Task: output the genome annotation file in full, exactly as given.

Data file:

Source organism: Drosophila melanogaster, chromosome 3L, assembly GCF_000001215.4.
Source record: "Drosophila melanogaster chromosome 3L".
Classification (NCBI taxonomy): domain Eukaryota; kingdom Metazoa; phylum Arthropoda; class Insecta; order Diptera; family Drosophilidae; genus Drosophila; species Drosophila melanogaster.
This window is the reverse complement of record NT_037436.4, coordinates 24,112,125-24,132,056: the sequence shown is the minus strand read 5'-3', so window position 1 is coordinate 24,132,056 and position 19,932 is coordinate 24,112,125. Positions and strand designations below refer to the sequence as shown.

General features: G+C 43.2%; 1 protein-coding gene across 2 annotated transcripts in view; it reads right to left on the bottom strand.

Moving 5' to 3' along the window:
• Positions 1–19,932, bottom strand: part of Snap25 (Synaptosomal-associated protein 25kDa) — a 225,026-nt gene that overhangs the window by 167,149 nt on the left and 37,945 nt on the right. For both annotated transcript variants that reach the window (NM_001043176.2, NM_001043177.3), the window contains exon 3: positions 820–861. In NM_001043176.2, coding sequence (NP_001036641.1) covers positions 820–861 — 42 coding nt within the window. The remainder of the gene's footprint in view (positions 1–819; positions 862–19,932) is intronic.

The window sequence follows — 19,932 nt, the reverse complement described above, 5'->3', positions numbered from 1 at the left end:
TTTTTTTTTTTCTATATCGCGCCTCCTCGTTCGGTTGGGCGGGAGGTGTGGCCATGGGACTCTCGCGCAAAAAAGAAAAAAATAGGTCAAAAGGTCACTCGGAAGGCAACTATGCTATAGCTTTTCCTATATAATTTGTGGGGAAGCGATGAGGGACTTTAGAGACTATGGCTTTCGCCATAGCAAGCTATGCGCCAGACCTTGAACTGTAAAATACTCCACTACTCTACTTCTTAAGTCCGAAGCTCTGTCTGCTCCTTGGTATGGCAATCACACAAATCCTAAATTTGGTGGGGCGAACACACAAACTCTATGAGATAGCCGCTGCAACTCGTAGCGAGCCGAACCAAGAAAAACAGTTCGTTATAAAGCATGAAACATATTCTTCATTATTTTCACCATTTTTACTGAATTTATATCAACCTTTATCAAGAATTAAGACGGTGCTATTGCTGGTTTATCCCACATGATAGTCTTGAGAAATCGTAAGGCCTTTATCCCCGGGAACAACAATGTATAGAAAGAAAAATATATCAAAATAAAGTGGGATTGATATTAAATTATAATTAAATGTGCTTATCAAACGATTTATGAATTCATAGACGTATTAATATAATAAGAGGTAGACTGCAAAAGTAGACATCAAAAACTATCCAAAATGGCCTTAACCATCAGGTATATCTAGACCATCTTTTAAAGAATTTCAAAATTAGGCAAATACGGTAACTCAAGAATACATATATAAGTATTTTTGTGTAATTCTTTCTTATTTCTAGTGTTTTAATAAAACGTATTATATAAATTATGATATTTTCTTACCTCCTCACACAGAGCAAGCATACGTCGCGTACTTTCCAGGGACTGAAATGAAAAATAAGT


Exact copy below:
Source organism: Drosophila melanogaster, chromosome 3L, assembly GCF_000001215.4.
Source record: "Drosophila melanogaster chromosome 3L".
Classification (NCBI taxonomy): domain Eukaryota; kingdom Metazoa; phylum Arthropoda; class Insecta; order Diptera; family Drosophilidae; genus Drosophila; species Drosophila melanogaster.
This window is the reverse complement of record NT_037436.4, coordinates 24,112,125-24,132,056: the sequence shown is the minus strand read 5'-3', so window position 1 is coordinate 24,132,056 and position 19,932 is coordinate 24,112,125. Positions and strand designations below refer to the sequence as shown.

General features: G+C 43.2%; 1 protein-coding gene across 2 annotated transcripts in view; it reads right to left on the bottom strand.

Moving 5' to 3' along the window:
• Positions 1–19,932, bottom strand: part of Snap25 (Synaptosomal-associated protein 25kDa) — a 225,026-nt gene that overhangs the window by 167,149 nt on the left and 37,945 nt on the right. For both annotated transcript variants that reach the window (NM_001043176.2, NM_001043177.3), the window contains exon 3: positions 820–861. In NM_001043176.2, coding sequence (NP_001036641.1) covers positions 820–861 — 42 coding nt within the window. The remainder of the gene's footprint in view (positions 1–819; positions 862–19,932) is intronic.

The window sequence follows — 19,932 nt, the reverse complement described above, 5'->3', positions numbered from 1 at the left end:
TTTTTTTTTTTCTATATCGCGCCTCCTCGTTCGGTTGGGCGGGAGGTGTGGCCATGGGACTCTCGCGCAAAAAAGAAAAAAATAGGTCAAAAGGTCACTCGGAAGGCAACTATGCTATAGCTTTTCCTATATAATTTGTGGGGAAGCGATGAGGGACTTTAGAGACTATGGCTTTCGCCATAGCAAGCTATGCGCCAGACCTTGAACTGTAAAATACTCCACTACTCTACTTCTTAAGTCCGAAGCTCTGTCTGCTCCTTGGTATGGCAATCACACAAATCCTAAATTTGGTGGGGCGAACACACAAACTCTATGAGATAGCCGCTGCAACTCGTAGCGAGCCGAACCAAGAAAAACAGTTCGTTATAAAGCATGAAACATATTCTTCATTATTTTCACCATTTTTACTGAATTTATATCAACCTTTATCAAGAATTAAGACGGTGCTATTGCTGGTTTATCCCACATGATAGTCTTGAGAAATCGTAAGGCCTTTATCCCCGGGAACAACAATGTATAGAAAGAAAAATATATCAAAATAAAGTGGGATTGATATTAAATTATAATTAAATGTGCTTATCAAACGATTTATGAATTCATAGACGTATTAATATAATAAGAGGTAGACTGCAAAAGTAGACATCAAAAACTATCCAAAATGGCCTTAACCATCAGGTATATCTAGACCATCTTTTAAAGAATTTCAAAATTAGGCAAATACGGTAACTCAAGAATACATATATAAGTATTTTTGTGTAATTCTTTCTTATTTCTAGTGTTTTAATAAAACGTATTATATAAATTATGATATTTTCTTACCTCCTCACACAGAGCAAGCATACGTCGCGTACTTTCCAGGGACTGAAATGAAAAATAAGT